Natural environments provide us, in most of their ecosystems, with food from which the human species can nourish itself . The direct use of these resources without going through agriculture or domestication was the way of life that hominids adopted for hundreds of thousands of years, starting with the adoption of the typical customs of hunter-gatherer peoples.
However, the overexploitation of certain plants, fungi and animals can lead some species to extinction , which impoverishes the ecosystems and makes them inert.
Water is one of the most representative examples that can be included in this category.
Although fresh water is present in large quantities in the earth’s crust, contaminating it can make it unfit for consumption.
Air is one of the most important natural resources for any animal, since without it we would die in a matter of minutes . As with fresh water, it is available in high quantities, but its mixture with certain gases can make it toxic and unfit for use by our bodies.
Sunlight can be used to obtain energy for direct use in our new technological systems based on solar panels that transform the sun’s rays into electricity, but also influences agriculture .
3. Resources in stock
These are sets of resources whose location we know, but whose exploitation is impossible at the moment , because we lack the technology to be able to do so. This is the case, for example, with freshwater deposits that are found at great depths under a layer of very thick rock.
4. Potential resources
This category is used to classify in it the natural resources whose location is known in an approximate way, although for different reasons it is not yet possible to extract them from nature and use them in a profitable way, something that could happen in the medium or long term depending on the plans we draw up and the priorities we have .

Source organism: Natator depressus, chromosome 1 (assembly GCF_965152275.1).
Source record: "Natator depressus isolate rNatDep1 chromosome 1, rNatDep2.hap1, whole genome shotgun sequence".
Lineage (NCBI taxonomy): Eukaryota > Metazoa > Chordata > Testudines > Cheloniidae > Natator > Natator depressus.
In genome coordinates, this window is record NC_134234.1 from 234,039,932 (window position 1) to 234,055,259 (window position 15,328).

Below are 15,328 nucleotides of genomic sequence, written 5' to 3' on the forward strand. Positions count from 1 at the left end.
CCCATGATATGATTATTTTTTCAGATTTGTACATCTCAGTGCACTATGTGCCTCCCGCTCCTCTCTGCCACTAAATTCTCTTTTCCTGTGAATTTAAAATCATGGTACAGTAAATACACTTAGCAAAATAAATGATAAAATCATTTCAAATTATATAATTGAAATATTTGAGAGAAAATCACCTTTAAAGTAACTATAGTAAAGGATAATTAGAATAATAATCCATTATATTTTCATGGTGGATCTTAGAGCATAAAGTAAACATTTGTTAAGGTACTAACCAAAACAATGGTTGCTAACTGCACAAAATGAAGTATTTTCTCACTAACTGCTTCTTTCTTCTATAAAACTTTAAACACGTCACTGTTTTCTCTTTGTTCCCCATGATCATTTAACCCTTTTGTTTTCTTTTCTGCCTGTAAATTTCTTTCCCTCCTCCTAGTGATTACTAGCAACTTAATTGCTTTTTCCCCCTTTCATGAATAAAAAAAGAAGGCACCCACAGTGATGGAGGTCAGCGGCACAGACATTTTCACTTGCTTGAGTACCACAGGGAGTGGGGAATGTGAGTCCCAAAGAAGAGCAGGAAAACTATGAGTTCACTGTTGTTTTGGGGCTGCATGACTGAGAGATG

For example, if it is known that under a certain mountain there are copper deposits but the market situation makes capital investment in extracting this material not advisable, we will be talking about a potential natural resource.
The reserves are fossil fuel deposits for which we know the basic information and whose exploitation is already possible with the technology available to us , and it would also be profitable to do so, but which are not being exploited at the moment.
6. Current resources
Unlike the previous concept, in this case we are talking about natural resource deposits of which we already know all the most important information precisely, we have already been able to access them, and they are already being exploited .
7. Biotic resources
In this category fall all natural resources that are of organic origin and can be cultivated or domesticated to have a more or less regular rate of extraction (not necessarily in large quantities).
Typically these are plants, animals and fungi , as well as certain bacteria, although in many western countries the debate is opening up as to whether sentient animals should be considered resources.
8. Abiotic resources
In this last part of the classification of natural resources we find materials that are not of living organic origin : minerals, water, sunlight, air, natural gas, etc.